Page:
The talk about the Asian Infrastructure Investment Bank (AIIB) is no longer a bluff. On June 29, 2015, AIIB embarked with representatives of 50 countries signing the legal agreement to establish a gargantuan $100 billion-worth international financial institution. The bank aims to provide essential financial assistance in infrastructure mainly in China and Southeast Asia. While some key players in the global economy were happy to participate, Ottawa has yet to send a clear message to China whether it would take a part in AIIB. Canadian policymakers must be aware that their silence could be interpreted as a sign that Canada lacks the capability to coordinate effective strategy in foreign relations.
A number of Canadian experts have been urging that Canada should participate in the AIIB. They also believe that it would be unwise for Canada to follow US’ and Japan’s response to the AIIB. Wendy Dobson, an Executive Fellow at the School of Public Policy at the University of Calgary, argued that Washington’s concern that the Bank may not follow global standard is “hypocritical.” She believes that the AIIB will encourage healthy competition between the international financial institution, and this would help them to remain efficient and transparent. Rana Sarkar, a Senior Fellow and Board Co-Chairman of the Munk School of Global Affairs, also argues that there is no need to worry about the AIIB’s standards. He is confident that the large number of OECD members participating in the AIIB would ensure the Bank plays “nice in the sandbox of multilateral institutions.”
Some have indicated that the Chinese government’s influence in the matters of the AIIB would be moderate at best. The Chinese government has only given a “broad direction” on the establishment of the AIIB, and it is up to the members to decide the structure and the aim of the Bank. Still, there is a fear that China’s foreign policy would heavily influence the business of the AIIB. This is why China’s neighboring countries in Southeast Asia have been reluctant to join the AIIB. The Philippines has been confronting China’s ad-hoc territorial claim in the South China Sea. Filipino top officials have expressed their deep concern that the AIIB would serve China as another useful tool in achieving its objectives.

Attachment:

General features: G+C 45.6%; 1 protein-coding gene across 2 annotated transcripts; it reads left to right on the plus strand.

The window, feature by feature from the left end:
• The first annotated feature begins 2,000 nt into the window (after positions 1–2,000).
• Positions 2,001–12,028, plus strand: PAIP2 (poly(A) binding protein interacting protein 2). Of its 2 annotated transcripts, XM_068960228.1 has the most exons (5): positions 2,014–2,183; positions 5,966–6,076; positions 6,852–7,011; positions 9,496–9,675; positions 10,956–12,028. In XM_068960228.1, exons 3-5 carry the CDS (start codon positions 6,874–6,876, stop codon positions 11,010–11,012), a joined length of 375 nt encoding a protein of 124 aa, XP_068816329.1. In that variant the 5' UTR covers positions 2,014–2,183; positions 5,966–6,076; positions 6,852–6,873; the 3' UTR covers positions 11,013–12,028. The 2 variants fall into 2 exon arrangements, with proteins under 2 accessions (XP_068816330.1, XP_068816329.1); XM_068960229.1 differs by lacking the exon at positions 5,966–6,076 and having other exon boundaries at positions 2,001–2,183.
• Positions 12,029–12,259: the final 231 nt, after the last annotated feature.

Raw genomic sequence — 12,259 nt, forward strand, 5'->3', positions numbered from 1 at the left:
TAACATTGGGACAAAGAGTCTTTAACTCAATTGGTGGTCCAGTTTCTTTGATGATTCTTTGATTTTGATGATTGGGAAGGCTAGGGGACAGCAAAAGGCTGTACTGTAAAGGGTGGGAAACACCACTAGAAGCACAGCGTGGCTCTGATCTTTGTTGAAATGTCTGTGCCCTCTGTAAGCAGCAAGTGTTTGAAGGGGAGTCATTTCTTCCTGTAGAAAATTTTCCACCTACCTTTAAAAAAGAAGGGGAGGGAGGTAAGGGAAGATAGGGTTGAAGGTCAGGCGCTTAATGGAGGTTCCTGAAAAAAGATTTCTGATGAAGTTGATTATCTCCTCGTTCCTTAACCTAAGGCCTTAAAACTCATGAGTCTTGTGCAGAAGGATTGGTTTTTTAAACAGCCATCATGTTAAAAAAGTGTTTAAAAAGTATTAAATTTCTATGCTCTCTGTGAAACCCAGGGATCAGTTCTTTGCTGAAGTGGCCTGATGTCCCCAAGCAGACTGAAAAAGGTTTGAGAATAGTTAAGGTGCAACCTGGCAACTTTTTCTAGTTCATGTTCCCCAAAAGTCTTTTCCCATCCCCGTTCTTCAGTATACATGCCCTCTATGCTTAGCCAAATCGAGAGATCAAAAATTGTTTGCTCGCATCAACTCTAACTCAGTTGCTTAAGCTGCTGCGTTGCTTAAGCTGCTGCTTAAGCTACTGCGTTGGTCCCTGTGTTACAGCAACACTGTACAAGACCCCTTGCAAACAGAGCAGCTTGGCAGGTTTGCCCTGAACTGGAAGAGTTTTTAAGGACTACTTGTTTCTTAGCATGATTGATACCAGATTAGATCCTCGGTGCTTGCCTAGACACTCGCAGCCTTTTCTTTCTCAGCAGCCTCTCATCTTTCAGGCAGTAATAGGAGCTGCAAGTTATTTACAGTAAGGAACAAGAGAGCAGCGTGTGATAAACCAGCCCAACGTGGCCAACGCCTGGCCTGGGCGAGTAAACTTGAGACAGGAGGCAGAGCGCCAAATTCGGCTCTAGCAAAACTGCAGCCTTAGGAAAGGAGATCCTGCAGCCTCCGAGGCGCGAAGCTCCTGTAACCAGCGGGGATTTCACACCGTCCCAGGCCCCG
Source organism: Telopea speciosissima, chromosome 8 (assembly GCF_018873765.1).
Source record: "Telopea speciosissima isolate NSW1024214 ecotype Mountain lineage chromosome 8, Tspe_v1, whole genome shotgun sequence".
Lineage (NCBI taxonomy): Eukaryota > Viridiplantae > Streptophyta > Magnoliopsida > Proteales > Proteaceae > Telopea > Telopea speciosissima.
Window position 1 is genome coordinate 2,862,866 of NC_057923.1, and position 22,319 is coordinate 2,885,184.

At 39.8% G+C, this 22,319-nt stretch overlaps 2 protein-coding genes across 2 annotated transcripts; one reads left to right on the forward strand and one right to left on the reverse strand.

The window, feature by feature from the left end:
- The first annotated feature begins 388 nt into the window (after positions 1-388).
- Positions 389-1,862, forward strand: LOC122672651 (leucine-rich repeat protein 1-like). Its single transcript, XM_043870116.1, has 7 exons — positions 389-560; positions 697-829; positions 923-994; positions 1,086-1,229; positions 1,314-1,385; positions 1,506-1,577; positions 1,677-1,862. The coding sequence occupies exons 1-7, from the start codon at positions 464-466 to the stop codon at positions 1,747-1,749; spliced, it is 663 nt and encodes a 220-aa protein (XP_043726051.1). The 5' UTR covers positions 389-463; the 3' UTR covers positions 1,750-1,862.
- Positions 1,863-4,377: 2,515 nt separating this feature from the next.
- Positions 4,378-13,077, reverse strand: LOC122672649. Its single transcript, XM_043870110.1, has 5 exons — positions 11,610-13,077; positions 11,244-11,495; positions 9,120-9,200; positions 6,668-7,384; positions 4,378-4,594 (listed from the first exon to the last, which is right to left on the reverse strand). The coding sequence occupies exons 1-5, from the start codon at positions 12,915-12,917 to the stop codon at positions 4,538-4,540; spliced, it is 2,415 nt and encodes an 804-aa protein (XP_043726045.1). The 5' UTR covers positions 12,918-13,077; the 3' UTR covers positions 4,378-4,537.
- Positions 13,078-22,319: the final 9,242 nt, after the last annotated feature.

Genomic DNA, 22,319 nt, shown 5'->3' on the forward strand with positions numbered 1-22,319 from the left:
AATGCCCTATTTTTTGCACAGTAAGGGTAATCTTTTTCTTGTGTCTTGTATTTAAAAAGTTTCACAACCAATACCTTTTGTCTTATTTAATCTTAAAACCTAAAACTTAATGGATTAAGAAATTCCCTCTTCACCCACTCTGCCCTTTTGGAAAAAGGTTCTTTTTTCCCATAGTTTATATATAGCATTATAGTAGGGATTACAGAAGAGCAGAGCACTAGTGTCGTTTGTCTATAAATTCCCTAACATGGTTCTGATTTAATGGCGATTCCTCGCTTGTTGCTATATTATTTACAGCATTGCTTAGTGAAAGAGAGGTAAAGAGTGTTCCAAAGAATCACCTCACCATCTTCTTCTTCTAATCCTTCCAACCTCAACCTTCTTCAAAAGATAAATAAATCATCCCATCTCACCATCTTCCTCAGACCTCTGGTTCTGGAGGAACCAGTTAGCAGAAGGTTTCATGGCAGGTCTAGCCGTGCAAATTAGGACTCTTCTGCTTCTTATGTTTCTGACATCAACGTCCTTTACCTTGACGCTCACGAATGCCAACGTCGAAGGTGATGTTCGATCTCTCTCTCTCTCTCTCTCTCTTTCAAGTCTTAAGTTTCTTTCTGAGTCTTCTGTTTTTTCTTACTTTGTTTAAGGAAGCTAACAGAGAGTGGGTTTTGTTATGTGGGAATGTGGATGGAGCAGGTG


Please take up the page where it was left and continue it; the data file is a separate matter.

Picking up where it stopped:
Ottawa appears to be sitting on the fence, wondering what it should do. Ottawa has yet to speak on whether obtaining membership in AIIB would be helpful in serving Canada’s interests. Perhaps it has remained silent too long as China had originally stated that other states should indicate whether they would join the AIIB before March 31. In April, Ottawa said it is “actively considering” joining the AII, but a few months later, it has yet to reveal what it will do.
David Mulroney, a former Canadian ambassador to China, expressed his fear that Canada is no longer seen as a key player in international relations. In his new book, Middle Power, Middle Kingdom, he is concerned that Canada has been engaging China without “specific Canadian objectives in view” and remained “ambivalent” in our relations with China. He believes that this had led to a problem that Canada has undermined its ability to “steer a course for Canada in the world.”
Silence can be easily misinterpreted. George Bernard Shaw once said, “Silence is a perfect expression of scorn.” The worst consequence would be to China and other states to have their own interpretation of Canada’s silence. China may interpret it as Canada’s offending China by treating China’s ambitious project lightly and simply ignoring it. Others may interpret it as Canada’s being no more than a sly opportunist, or thoughtlessly following the direction of US and Japan
The moment has come. Mulroney believes, Ottawa must formulate a long-term strategy on Canada-China relations for the future to ensure a long-term prosperity of the two nations.